Evidence found that Happy Birthday song older than copyright owner claims


#1

[Read the post]


#2

But we’ll lose the charm of the fake-birthday songs sung in chain restaurants if the real one is finally out of copyright…


#3

Is there any precedent of a court mandating repayment of past royalties if the copyright is found to be invalid or improperly claimed?


#4

Or fraudulently claimed!


#5

The music is at least as old as 1896. Song Stories for the Kindergarten look on page 3. That’s the music. The lyrics were added later for Happy Birthday.


#6

It helps if I include a link.
https://archive.org/details/SongStoriesForTheKindergarten


#7

I wonder if they ever got around to suing Igor Stravinski?


#8

The ‘you’ is pitched up, not down. Clearly an entirely different tune.


#9

I wonder if there’s an archive compiling those? It would be nice, in a horrible way.


#10

I would love love love to find a recording of a song they used to play on an Atlanta radio station geared toward the African American market. If anyone can find it, I’d be so happy, because apparently the only place it exists is tattooed in my brain and I’d like to able to hear it again. It was so fun. It was in the early 90’s that I heard this; I have no idea how long they continued the tradition.

They used to have this radio station playing in the changing rooms at my gym, and the DJs would play the birthday song every evening after listing off the names of the birthday boys and girls of the day. It was a rap song and it went:

TODAY is a SPEC-ial day
TODAY’s your birth-day
TODAy’s your birth-day

I’d really appreciate it if anyone can find it.


#11

You know what I want to sing about the person who found this?

For he’s a jolly good fellow, for he’s a jolly good fellow, for he’s a jolly good Fellllloooow. Which nobody can deny.


#12


https://books.google.com/books?id=TfoaAAAAYAAJ&pg=PA63&dq="happy+birthday+to+you"&hl=en&sa=X&ved=0CB4Q6AEwAGoVChMIwbPAiLX-xgIVyooNCh1gGgNs#v=onepage&q="happy%20birthday%20to%20you"&f=false


#13

Is that in evidence? Why is a 1922 songbook the smoking-gun evidence when a 1911 version exists?


#14

no clue. I can’t read music, so I wouldn’t be able to recognize the tune associated with Good Morning.


#15

I remember looking into this a few years pack when BB first posted about the song book from the 1920s. Seemed pretty cut and dry back then that they didn’t own the copyright on the song. It sure is taking a long time for the courts to get to the bottom of this.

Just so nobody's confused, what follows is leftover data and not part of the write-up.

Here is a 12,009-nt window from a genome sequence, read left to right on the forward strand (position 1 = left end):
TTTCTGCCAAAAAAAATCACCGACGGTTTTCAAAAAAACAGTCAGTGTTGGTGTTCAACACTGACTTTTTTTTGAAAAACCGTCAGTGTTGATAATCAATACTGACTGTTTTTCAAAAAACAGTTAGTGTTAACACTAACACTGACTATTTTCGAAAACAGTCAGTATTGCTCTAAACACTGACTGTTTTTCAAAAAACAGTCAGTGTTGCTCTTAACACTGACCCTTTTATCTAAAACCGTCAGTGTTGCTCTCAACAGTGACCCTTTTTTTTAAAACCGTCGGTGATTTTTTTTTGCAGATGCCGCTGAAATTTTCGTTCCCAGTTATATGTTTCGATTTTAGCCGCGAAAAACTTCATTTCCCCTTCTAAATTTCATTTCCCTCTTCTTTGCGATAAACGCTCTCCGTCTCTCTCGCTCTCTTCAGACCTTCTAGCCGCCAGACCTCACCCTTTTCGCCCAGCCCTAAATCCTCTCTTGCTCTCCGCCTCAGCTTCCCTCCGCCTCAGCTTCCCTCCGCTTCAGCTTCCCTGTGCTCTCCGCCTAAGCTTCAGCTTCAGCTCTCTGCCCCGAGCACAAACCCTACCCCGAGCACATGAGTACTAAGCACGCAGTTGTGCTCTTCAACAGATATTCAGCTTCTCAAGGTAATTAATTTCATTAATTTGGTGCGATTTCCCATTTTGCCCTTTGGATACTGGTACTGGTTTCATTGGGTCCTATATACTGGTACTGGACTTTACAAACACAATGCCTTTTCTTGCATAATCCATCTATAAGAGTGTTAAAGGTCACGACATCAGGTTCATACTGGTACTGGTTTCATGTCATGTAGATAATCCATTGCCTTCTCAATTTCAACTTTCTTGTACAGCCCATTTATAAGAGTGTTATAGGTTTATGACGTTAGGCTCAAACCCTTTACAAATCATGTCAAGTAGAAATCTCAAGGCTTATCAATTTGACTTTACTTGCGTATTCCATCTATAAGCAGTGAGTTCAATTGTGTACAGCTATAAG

#16

Here’s a cheesy alternate birthday song I used to hear on local Denver-area TV in the early 60s. The animation isn’t what I saw — I saw somebody using the sound track of this and shaking their own puppets along with it. A little swipe, perhaps.


#17

#18

If we were talking about little people here, I’d say that fraudulently claiming to own something so as to gain from its sale would be egregiously tortious and possibly involve some slammer time.

In this case, we’ll probably get congress together to pass a retroactive copyright term extension and mandate additional levies on the sale of any storage media that might be used to story pirated music, to be paid to the most corrupt collecting society available.


#19

OMG you must be psychic!


#20

At my last job I worked on some patent applications. I spent a day with two patent lawyers learning how patent law works. I was told that the patent clerks who give the patents know very little about the industries that use the patents, they just know how to search the databases for prior patents. And similarly, the judges who try the cases are not knowledgeable either. They explained that it therefore would cost millions of dollars to try cases which to anyone else seemed totally obvious.

If you are lucky enough to squeak something through the Patent Office that anyone in the industry knows is bogus, you can make them spend a lot of money to fight your claim.

There was one patent application (these things take years to go through the application process - there’s a lot of back and forth between the applicant and the patent office before they get awarded a patent) which if it had gotten approved would have basically shut down the whole industry we worked in. We kept an eye on that one.